oddities or mere exaggerations is quite irrelevant. It's not the sort
of thing that we find very useful to argue or that will make us fall
down on our knees and confess that we've been wrong all these many
Sensing that our conversation was rapidly approaching its end--and that
the bell for fourth period was about to ring--I had to satisfy my
curiosity on one more point. "Mr. Balsiger, how did you arrive at the
questions you include in your parts scripted for a skeptic?"
I was astonished when he said that his group had sought the assistance
of skeptical consultants in writing the script. Incredulous, I
expressed disbelief that any reputable skeptic could have been involved
in formulating these particular questions, and I challenged him to name
just one. He could not name a single one.
Having argued away my first chance at prime-time stardom, I assured Mr.
Balsiger that I would enthusiastically serve as a consultant or guest
on any future program if it were planned in a spirit of integrity and
fairness but that under current circumstances, I would have nothing to
do with the project.
It does not, in the end, require an intimate knowledge of the inner
workings of Mr. Balsiger's team to reach the conclusion that these
bible story productions lack even a hint of intellectual honesty and
integrity. But it was nothing short of astonishing to discover how
apparently eager he thought we would be to prostitute our good name in
assisting his efforts to present his sack full of myths as historical
and scientific truth. Any "15 minutes of fame" can't be worth that
If I didn't know better, I would have thought someone had just asked me
to sell my soul to the devil.
Tom Malone is President Southeast of the Foundation and director of the
Atlanta Freethought Society.
[More on CBS 'Ark' Hoax]
CBS on Balance
by Dan Barker
After the airing of "Ancient Secrets Of The Bible" on May 15, 1992, the
Freedom From Religion Foundation protested to CBS. In early February,
David Balsiger, the producer, called and asked if I would consider
giving a skeptical viewpoint on "Ancient Secrets Of The Bible, Part
I immediately turned him down, giving him an earful. I told Balsiger
that if Part II is anything like the sloppy, unscholarly, biased Part
I, I would be embarrassed to be a part of it. The skeptics (including
Dead Sea Scrolls expert Robert Eisenman and Gerald Larue, professor of
biblical history and archaeology at USC) were "set up" as mere props,
their erudite comments edited down to a sentence or two devoid of
explanation. The "skeptical balance" was simply a ploy to pretend
objectivity on a show intended (Balsiger agreed) to present the bible
in a favorable light. I also told him that his production quality was
something out of a 3rd-grade Sunday School class, with amateur actors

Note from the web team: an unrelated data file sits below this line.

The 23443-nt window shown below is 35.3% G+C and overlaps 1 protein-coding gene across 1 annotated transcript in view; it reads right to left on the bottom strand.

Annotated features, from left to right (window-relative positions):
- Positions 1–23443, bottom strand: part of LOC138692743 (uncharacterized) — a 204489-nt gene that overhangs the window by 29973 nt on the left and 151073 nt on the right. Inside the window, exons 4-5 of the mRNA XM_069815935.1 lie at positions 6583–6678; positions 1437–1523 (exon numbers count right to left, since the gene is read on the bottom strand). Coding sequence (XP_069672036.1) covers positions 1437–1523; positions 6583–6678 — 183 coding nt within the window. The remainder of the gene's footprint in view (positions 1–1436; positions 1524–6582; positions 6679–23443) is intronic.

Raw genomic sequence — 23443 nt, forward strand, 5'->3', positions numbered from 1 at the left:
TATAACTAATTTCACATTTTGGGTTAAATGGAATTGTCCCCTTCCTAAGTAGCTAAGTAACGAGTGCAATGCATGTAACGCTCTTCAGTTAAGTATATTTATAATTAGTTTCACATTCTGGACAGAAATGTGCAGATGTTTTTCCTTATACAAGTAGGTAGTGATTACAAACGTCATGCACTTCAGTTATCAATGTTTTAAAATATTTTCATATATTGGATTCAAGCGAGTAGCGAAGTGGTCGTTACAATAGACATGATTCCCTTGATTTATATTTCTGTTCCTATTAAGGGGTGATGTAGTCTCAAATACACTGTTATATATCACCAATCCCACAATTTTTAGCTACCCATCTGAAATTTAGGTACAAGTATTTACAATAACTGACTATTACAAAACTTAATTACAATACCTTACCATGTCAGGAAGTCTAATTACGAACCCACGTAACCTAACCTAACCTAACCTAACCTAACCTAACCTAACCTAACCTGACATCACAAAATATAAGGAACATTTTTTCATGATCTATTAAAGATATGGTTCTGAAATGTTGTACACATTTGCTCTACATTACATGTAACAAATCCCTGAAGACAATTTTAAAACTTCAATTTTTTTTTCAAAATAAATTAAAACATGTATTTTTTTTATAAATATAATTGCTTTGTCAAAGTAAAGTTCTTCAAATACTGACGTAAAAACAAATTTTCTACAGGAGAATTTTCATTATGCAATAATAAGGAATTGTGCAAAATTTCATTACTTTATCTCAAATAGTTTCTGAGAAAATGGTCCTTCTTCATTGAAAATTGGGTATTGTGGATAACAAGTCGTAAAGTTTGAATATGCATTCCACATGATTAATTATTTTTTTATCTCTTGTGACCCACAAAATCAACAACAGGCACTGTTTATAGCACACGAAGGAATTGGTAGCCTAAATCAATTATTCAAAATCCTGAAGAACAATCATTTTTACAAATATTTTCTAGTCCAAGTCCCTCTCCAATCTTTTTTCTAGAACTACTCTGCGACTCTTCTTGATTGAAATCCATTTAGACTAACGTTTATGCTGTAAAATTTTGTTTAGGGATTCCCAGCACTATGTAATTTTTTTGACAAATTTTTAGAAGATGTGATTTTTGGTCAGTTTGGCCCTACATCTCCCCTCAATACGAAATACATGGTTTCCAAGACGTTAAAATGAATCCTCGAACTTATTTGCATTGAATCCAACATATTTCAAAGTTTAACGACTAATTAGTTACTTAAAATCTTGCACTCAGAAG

in bathrobes wearing beards glued on crookedly.
A couple of days later Balsiger called back, desperate to find a
willing skeptic. He told me that the CBS airing of Part I was the
highest rated program of the evening, with 40 million (!) viewers. He
said that "authorities" (mostly on the other side) were "killing
themselves" to get on the next show, and that this would be good
exposure for me. I was hesitant, but I told him that I might consider
contributing to the Ten Commandments section, on certain conditions.
First, I would be allowed to present not just a bare objection to the
Ten Commandments, but to give critical reasons, unedited. Second, I
would be identified with the Freedom From Religion Foundation in
Madison, Wisconsin. All of this would be in writing. Balsiger said
these conditions were unusual, but he might consider them. (He never
said he had a script already written.) I mailed him my 60-second script
and a bio.
A few days later, after reading my script, he called back, and, alas,
their plans had changed. Chicago was cut from the taping schedule and
CBS could not afford (!) to fly me anywhere else. He wanted to know if
I knew of any skeptical resources in Atlanta. Thinking, optimistically,
that Balsiger was simply an innocent producer in need of education, and
under the impression that perhaps I had convinced him to allow skeptics
to speak their mind, I gave him Tom Malone's phone number.
However, after the CBS airing of the laughable "In Search Of Noah's
Ark" on February 20, also produced by Balsiger, I realized our thin
hope for freethought balance was groundless. Balsiger, identified as
author of a fundamentalist book about Noah's Ark, could never be
trusted to present any critical balance.
CBS should be ashamed of itself for financing and airing these
programs. They make tabloid journalism look like healthy entertainment.
Their documentary faade lends credibility to myth. This is part of the
reason that ignorance and superstition are still strong in the 20th
This article is reprinted (with permission) from the April
1993 issue of Freethought Today, bulletin of the Freedom
From Religion Foundation.
For more information, write or call
Freedom From Religion Foundation
P. O. Box 750
Madison, WI 53701
I can just hear Ron Stringfellow pant pathetically "Is NOT!" with
his eyes tightly shut.
* Origin: Rights On! - Religion Free Always! - Titusville_FL_USA (1:374/14)